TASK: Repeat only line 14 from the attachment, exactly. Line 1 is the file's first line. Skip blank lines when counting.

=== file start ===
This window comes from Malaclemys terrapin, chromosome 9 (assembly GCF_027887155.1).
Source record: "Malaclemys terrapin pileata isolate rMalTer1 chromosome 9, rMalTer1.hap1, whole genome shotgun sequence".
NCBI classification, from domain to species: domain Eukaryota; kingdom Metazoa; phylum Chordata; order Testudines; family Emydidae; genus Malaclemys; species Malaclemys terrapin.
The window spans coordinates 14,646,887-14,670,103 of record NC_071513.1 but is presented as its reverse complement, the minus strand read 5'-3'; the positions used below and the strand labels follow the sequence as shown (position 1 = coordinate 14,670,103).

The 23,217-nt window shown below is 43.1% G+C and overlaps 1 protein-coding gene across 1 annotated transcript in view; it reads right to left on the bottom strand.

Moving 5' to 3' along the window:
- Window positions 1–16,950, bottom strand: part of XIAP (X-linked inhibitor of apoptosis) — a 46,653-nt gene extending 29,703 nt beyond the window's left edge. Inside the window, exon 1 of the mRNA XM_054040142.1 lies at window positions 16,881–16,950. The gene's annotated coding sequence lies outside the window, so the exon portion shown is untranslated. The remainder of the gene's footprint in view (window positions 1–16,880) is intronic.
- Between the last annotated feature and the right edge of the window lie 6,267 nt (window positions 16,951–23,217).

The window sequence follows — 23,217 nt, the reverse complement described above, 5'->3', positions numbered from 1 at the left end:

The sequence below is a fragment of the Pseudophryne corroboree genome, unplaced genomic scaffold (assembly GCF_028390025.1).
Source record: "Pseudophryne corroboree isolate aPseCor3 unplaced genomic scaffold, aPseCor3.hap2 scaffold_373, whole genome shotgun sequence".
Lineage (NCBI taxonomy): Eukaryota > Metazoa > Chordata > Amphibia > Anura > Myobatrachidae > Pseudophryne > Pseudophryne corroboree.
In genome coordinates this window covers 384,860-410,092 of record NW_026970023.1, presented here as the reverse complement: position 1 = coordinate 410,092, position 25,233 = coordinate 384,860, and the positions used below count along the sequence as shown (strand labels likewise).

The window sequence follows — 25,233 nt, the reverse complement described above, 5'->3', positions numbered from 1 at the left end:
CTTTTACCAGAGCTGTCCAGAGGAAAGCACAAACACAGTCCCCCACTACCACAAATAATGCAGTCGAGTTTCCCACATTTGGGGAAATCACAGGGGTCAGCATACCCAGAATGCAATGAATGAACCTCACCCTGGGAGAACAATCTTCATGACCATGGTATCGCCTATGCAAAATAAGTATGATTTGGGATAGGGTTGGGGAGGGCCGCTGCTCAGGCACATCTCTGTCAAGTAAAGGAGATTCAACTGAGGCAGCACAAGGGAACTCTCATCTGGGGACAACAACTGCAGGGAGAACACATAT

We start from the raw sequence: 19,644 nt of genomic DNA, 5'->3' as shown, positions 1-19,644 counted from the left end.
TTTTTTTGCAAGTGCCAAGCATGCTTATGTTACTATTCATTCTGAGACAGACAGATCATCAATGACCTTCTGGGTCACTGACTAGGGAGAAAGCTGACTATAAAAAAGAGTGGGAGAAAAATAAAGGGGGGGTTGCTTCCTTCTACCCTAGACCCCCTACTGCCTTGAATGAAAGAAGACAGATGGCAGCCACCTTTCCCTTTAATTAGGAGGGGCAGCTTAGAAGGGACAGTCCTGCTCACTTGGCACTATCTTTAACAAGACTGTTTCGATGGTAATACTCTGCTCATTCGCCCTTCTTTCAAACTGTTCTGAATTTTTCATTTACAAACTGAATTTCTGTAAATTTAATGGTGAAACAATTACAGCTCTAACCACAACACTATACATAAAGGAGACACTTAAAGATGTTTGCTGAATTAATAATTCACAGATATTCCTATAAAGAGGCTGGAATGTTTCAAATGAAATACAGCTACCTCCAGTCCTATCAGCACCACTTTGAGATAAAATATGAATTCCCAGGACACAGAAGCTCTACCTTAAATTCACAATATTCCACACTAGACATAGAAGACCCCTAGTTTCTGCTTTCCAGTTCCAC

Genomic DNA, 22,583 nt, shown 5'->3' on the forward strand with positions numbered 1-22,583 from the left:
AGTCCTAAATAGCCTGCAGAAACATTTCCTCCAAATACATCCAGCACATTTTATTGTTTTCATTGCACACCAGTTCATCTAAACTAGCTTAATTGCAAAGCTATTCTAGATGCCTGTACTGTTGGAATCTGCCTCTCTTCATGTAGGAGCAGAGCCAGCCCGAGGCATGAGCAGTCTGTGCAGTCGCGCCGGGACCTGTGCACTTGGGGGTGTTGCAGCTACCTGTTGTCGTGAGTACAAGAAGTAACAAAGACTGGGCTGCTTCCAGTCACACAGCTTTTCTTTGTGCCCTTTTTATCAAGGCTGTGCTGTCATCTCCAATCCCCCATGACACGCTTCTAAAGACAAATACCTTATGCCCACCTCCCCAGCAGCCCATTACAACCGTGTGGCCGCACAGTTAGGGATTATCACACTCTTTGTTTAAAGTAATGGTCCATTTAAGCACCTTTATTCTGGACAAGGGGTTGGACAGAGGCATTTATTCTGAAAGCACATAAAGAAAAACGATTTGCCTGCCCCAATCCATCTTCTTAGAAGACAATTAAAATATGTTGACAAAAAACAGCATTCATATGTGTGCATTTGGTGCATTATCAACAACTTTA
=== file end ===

The window sequence follows — 25,233 nt, the reverse complement described above, 5'->3', positions numbered from 1 at the left end: